Sigma AF 85mm f/1.4 EX DG HSM (EOS) - Review / Lab Test - Analysis
Lens Reviews -
Canon EOS (Full Format)
Saturday, 26 March 2011 21:09
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The Sigma produces an absolutely negligible degree of barrel distortion on full format cameras.
Typical for ultra-large aperture lenses there's quite a bit of vignetting at max. aperture. You will notice this (~1.7EV) in field images. The situation eases at f/2 but you will need to stop down to f/2.8 till the problem is really resolved.
The Sigma produced fairly typical resolution figures for such a lens. The lens is very sharp in the image center at f/1.4 but the borders/corners are rather soft in the full format scope. However, the level of contrast is very high and e.g. better than what we've seen from the Zeiss ZE 85mm f/1.4. The quality increases gradually when stopping down. The center is starting to show excellent results at f/2 and it's downright outstanding from f/2.8 to f/8. However, the borders/corners remain unimpressive at f/2. You need to stop down to f/2.8 in order to get good results and very good results across the image frame are possible from f/4 onwards.
The field curvature is marginal and the overall centering quality of the tested sample was very good. In addition, the amount of focus shift when stopping down was very low.
Below is a simplified summary of the formal findings. The chart shows line widths
per picture height (LW/PH) which can be taken as a measure for sharpness.
If you want to know more about the MTF50 figures you may check out the corresponding
There is one issue that has prevented better corner/border results: the resolution figures suffer quite a bit due to rather pronounced coma at large apertures - very sharp contrast transitions towards the center, soft contrast transitions towards the outer image field. The shot below, a crop of our MTF test chart, illustrates the issue.
Chromatic Aberrations (CAs)
Lateral chromatic aberrations (color shadows at harsh contrast transitions) are generally very low with an average pixel width around 0.4px at the image borders. This is an excellent result in the full format scope.
The quality of the bokeh (out-of-focus blur) is a primary aspect for such a large aperture lens. The Sigma is capable of delivering very pleasing results here. Out-of-focus highlights have a very smooth inner zone and they remain circular till f/2.8. At f/4 you can spot some traces of the aperture shape. The highlight discs deteriorate to "cat's eyes" towards the image corners - this is rather normal though (a vignetting effect). The foreground blur is buttery and the background is also very smooth albeit a tad more nervous.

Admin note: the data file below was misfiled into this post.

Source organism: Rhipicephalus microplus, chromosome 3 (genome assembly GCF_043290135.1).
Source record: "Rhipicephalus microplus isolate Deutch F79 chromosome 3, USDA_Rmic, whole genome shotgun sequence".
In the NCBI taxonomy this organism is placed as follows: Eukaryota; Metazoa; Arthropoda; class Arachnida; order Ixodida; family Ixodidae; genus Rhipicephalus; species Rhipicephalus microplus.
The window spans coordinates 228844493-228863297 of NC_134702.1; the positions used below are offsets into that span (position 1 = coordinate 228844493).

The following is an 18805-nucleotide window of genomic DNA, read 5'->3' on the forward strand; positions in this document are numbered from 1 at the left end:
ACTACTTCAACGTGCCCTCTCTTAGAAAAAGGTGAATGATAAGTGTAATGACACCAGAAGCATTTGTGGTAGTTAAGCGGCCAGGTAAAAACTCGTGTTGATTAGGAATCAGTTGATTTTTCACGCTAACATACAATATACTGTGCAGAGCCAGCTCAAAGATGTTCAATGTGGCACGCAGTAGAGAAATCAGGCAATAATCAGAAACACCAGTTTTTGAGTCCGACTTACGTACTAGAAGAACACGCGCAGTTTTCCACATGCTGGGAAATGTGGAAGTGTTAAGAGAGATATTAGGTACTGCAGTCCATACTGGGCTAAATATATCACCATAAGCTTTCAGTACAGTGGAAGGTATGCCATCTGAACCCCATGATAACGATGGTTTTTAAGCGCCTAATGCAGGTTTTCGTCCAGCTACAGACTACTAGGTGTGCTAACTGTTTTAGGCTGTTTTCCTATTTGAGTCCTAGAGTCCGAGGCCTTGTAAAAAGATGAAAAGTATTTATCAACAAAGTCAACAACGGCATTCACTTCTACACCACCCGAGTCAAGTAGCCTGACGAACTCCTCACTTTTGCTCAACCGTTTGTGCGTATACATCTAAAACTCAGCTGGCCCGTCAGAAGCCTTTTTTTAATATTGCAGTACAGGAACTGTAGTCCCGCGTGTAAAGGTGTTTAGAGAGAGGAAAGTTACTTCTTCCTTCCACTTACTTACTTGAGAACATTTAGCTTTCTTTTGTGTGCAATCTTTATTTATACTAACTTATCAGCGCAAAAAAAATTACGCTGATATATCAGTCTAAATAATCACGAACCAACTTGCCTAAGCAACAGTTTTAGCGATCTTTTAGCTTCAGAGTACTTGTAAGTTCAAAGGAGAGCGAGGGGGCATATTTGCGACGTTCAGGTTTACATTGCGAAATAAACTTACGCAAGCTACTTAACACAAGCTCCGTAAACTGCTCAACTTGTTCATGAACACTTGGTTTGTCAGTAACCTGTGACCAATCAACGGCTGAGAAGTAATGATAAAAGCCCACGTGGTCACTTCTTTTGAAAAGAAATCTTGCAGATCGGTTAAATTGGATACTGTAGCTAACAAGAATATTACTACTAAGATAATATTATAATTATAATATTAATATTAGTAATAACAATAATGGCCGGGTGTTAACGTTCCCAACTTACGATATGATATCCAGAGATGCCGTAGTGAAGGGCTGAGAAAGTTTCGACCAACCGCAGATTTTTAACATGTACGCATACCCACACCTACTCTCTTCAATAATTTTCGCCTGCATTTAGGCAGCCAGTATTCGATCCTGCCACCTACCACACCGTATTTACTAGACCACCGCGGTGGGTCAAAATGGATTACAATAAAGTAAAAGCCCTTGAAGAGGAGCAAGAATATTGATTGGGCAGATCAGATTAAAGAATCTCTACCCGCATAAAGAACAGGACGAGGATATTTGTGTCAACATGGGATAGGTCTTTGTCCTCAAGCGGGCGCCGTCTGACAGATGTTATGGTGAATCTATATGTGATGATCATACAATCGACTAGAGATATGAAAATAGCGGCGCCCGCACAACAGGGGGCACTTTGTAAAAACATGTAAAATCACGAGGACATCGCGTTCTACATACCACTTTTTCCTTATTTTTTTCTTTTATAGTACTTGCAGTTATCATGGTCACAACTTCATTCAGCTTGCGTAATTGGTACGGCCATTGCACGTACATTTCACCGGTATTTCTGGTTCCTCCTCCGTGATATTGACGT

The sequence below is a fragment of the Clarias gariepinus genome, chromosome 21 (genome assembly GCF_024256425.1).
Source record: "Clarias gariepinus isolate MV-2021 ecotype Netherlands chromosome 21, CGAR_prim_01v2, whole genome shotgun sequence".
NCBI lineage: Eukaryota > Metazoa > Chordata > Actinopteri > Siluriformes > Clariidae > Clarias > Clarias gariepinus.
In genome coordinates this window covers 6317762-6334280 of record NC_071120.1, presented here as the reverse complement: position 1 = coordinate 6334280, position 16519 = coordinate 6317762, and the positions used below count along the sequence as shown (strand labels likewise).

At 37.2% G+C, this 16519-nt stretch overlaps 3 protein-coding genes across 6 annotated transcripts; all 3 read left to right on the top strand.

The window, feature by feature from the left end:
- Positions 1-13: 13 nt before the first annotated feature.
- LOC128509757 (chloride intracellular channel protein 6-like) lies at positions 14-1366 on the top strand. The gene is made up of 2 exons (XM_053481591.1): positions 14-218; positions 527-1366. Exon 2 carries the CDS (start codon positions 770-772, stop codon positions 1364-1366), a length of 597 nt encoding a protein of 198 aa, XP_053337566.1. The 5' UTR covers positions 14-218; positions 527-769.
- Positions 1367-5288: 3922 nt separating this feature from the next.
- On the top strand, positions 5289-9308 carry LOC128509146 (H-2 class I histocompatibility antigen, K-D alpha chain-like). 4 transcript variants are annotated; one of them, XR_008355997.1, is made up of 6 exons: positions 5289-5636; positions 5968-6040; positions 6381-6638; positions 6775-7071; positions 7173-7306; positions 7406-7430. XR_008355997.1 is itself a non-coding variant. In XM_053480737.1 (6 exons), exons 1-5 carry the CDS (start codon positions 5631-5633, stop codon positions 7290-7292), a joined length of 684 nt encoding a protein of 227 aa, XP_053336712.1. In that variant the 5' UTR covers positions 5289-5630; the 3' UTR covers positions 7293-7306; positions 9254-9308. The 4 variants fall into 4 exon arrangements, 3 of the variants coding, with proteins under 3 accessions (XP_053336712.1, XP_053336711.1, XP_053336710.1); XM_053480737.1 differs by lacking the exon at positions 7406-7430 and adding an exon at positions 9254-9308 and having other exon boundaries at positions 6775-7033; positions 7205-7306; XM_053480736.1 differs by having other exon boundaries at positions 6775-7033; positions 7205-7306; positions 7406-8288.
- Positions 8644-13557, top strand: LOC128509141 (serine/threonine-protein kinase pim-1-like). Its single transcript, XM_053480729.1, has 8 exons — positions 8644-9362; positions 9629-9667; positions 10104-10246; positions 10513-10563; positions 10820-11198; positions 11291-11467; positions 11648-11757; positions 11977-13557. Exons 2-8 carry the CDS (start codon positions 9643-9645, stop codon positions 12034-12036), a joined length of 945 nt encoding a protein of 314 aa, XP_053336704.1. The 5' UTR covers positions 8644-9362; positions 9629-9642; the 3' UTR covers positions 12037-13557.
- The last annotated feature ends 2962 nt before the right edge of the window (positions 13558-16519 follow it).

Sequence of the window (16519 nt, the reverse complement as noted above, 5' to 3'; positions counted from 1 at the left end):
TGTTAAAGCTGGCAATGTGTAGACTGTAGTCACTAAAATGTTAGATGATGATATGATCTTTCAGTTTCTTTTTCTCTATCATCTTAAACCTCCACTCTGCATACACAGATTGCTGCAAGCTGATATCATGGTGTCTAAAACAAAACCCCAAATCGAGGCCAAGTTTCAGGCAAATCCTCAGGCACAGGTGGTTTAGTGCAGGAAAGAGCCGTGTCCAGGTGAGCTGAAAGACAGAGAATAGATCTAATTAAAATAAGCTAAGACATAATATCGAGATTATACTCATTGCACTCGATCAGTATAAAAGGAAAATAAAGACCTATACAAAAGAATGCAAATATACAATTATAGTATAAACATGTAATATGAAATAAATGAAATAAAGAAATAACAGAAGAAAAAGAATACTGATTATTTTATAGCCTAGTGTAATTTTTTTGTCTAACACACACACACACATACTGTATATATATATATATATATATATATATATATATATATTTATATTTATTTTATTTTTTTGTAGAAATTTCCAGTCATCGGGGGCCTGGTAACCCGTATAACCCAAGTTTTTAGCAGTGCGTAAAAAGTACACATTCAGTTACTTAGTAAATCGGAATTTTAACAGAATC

Longitudinal (Axial) Chromatic Aberrations (LoCA)
LoCAs (non-coinciding focal planes of the various colors), sometimes called "bokeh CAs", are a general problem in this lens class. As you can notice below the halos have different colors - magenta (red + blue) in front the focus point and green beyond. The Sigma struggles somewhat more than usual here. The color fringing is very pronounced at f/1.4 and f/2. The effect remains visible at f/4 and there are also traces left at f/5.6.
These shots also show the almost complete lack of focus shift when stopping down, as mentioned in the MTF section.
Move the mouse cursor over the f-stop marks below to observe the respective LoCAs
You can find some sample images taken with the Nikon D3x in our Nikon FX review of the lens.
VerdictIt took Sigma quite a while but the Sigma AF 85mm f/1.4 EX DG HSM is finally here - their first ultra-large aperture tele prime lens. It was about time to get some serious competition (with AF) for the Canon EF 85mm f/1.2 USM L II. The Sigma lens is capable of matching the performance of its Canon counterpart although it doesn't beat it. Unsurprisingly it follows the same optical characteristics. The image center is very sharp and contrasty straight from f/1.4 whereas the borders/corners are fairly soft due to coma effects. However, from a field perspective this is usually not a show-stopper - due to the shallow depth-of-field the main subject tends to be positioned close the center when choosing very large apertures so some border softness is rather irrelevant here. The image quality increases steadily till reaching its very good peak between f/5.6 and f/8. Lateral CAs are minimal and not field-relevant. Same goes for image distortions. The vignetting is, of course, visible at large apertures but it remains in line here with the rest of the gang. The quality of the bokeh is generally excellent except in very tricky situations. The amount of bokeh fringing (LoCAs) is on the high side though so you may spot some colored out-of-focus halos in critical situations.
The build quality of the lens is up to pro standards. The metal lens body is rubber-coated thus providing a good grip. The tightly assembled focus ring turns smoothly but it's a bit tricky to find the exact focus due to the very short focus path. On the other hand the same short focus is also responsible for fast auto-focusing so there's a certain trade-off here. We had no significant issues with focus accuracy on the tested sample. The Sigma AF 85mm f/1.4 EX DG HSM is quite expensive in absolute terms. However, even so it costs much less than the corresponding Canon lens (which is slightly faster though) and as such a highly interesting alternative.
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